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The Princess of Asturias Foundation

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Médicins sans Frontières and Medicus Mundi

Prince of Asturias Award for Concord 1991

Taking into account the effective contribution made by both organisations to alleviate the disease situation in those countries worst hit by injustice.

Médicins sans Frontières

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Médicins sans Frontères is an international charitable organisation which brings doctors, and members of the health and logistics professions (professionals in different fields) together to give their aid to the victims of natural disasters, mass accidents, war situations and to populations which live in precarious situations.

It has its origins in an experienced group of doctors, mainly of French nationality, during the Biafran war, at the end of the Sixties.

In 1981, it was the first organisation to come to the aid of the victims of the Afghanistan war. Its world-wide fame dates from this time: the speed of MSF´s intervention means that it is often on the scene before the press. Since then it has expanded its activity to every continent, with an especially important presence in Africa and Central America.

It currently has sections in France, Belgium, The Netherlands, Switzerland, Luxembourg, Greece and Spain. Each section is independent and carries on its own projects. In 1991 an International Council and a co-ordinating structure were established, with headquarters in Brussels. The presidency of the Council is rotated with six-monthly terms. Fifty percent of their resources come from private donations and the other half from public donors, among which the European Community is outstanding.

The professionalism and effectiveness of MSF´s work is reflected in the prestige which it enjoys with both private donors and the large institutional donors. The European Community systematically calls upon MSF to carry out its humanitarian aid all over the world.

In disaster situations such as, for example, the earthquakes in Mexico, El Salvador, Armenia or Iran, the seaquake in Bangladesh, the floods in Bolivia, Peru and The Sudan, the cholera epidemic in Somalia, volcanic eruption in Armero, hurricane in Nicaragua ... MSF sets running what they call the European Emergency Intervention Unit, in which all the countries come to an agreement in order to be able to work together.

MSF organises dispensaries and hospitals, carries out vaccination and contagious disease prevention campaigns, such as water and waste treatment and the training of local personnel. They take charge of rehabilitating local hospitals and training native sanitary personnel, so that, once they have gone, the system will keep running. This action is carried out with the co-operation of the local Ministry of Health, but if some conflict or war prevents this, and a given population lacks any kind of health care, they act, even clandestinely, by virtue of the right to humanitarian aid.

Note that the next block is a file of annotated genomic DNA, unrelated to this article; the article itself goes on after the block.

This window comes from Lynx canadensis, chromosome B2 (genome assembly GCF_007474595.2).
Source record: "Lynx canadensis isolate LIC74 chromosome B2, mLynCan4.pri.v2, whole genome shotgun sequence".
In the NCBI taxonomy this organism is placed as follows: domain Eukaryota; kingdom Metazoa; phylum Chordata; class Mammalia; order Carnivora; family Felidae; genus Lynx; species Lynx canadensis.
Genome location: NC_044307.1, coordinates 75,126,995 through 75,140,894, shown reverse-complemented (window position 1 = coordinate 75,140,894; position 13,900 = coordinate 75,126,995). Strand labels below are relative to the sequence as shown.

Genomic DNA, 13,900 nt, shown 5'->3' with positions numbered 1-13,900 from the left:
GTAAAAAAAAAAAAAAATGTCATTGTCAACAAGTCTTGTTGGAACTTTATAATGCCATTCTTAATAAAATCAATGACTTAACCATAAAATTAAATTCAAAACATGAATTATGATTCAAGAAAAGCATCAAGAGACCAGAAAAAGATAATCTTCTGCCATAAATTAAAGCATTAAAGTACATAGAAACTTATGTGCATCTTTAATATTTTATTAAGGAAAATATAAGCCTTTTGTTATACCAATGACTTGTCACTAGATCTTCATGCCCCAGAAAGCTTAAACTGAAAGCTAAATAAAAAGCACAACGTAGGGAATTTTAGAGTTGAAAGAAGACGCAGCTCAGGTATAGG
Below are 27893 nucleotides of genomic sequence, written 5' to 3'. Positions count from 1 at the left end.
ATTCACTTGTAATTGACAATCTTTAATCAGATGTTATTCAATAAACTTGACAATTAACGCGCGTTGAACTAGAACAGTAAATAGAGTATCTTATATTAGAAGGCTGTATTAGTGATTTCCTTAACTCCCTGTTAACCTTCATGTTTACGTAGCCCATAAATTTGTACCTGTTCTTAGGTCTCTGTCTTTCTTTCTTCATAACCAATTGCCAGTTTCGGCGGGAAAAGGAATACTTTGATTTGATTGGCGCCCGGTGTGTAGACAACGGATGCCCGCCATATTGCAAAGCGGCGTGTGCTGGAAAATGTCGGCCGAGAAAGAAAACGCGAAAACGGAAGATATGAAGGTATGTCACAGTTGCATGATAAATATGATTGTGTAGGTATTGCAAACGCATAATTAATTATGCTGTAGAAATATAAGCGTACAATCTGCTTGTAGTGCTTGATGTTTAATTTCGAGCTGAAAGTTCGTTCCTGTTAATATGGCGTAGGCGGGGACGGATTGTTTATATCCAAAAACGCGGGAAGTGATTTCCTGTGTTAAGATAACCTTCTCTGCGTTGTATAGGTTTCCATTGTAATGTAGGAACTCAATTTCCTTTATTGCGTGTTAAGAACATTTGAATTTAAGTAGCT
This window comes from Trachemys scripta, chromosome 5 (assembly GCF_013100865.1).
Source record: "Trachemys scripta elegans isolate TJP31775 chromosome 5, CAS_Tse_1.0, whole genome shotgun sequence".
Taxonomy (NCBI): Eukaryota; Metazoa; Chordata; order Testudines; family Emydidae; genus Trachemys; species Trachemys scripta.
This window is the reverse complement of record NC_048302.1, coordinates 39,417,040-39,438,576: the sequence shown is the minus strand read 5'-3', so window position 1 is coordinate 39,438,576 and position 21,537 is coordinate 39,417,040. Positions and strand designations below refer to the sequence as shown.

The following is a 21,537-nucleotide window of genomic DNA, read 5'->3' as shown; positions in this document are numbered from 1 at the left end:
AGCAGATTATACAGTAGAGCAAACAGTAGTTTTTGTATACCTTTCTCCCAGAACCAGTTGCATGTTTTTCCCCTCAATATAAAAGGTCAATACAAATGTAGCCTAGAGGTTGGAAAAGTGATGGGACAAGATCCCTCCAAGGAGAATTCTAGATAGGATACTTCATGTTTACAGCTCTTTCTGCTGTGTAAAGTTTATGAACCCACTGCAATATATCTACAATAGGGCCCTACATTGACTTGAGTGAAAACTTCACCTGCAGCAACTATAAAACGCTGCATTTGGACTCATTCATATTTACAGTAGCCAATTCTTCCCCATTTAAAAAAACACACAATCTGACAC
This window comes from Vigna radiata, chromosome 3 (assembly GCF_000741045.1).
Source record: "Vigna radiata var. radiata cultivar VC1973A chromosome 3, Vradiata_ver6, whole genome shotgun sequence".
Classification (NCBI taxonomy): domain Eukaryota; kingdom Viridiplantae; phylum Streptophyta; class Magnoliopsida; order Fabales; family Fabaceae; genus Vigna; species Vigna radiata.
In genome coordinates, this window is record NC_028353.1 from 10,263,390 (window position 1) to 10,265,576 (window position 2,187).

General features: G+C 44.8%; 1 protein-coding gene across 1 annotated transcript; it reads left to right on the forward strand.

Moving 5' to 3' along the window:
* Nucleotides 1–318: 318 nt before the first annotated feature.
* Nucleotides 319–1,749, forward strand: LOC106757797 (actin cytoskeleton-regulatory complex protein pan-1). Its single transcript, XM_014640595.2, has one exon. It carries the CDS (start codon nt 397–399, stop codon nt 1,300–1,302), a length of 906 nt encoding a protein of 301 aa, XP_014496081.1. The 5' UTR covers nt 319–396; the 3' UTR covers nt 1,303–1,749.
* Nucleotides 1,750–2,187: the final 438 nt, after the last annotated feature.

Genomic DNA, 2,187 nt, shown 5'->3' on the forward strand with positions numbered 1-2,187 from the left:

Medicus Mundi

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Medicus Mundi International was founded on the 8th December 1962 in Aachen, during a meeting between doctors and charitable associations in charge of projects in the Third World.

It may be said that the general aim of this organisation is to promote health, without discrimination, transcending national frontiers and forming part of community development in the countries where it provides its services.

It currently has more than 2,500 co-operators stationed all over the world. It is recognised by the World Health Organisation, taking part in both the technical discussions and in the World Assembly, to which it regularly sends delegates and speakers.

Formed of seven branches - Medicus Mundi Belgium, France, The Netherlands, Switzerland, Italy, Spain and Germany, as well as other affiliated organisations - it is governed by a General Assembly, which meets once a year, taking turns between the different countries. There also exists a managing committee which meets periodically. As well as the General Secretariat, each branch has its own secretariat which is in contact with the General one.

Whatever its mode of intervention is, Medicus Mundi continues to promote primary health care. Therefore:

it supports the initiatives of local charities in Third World countries which coincide with its objectives;

it joins integrated, overall long-term sanitary programmes and parallel educational programmes;

it relies on the support of native personnel from the country in question and places special importance to their training, so that they can take on total responsibility for the programmes; and

it works in co-operation with the authorities of the country.

Faithful to this spirit, the objective of the national branches is to group together all the doctors, pharmacists and other health professionals, and also anyone else who wants to join the undertaking of co-operating with sanitary objectives in countries considered as under-developed or developing.

In Spain, they have co-operated since 1980 with the General Directorate of International Technical Co-operation of the Ministry of Foreign Affairs and with the European Community. They also have, through different delegations, the support of the Spanish Regions and municipalities for specific projects.

They carry on their projects thanks to the contributions of private individuals, as members, in the form of donations, and also receive the support of associations for specific projects.

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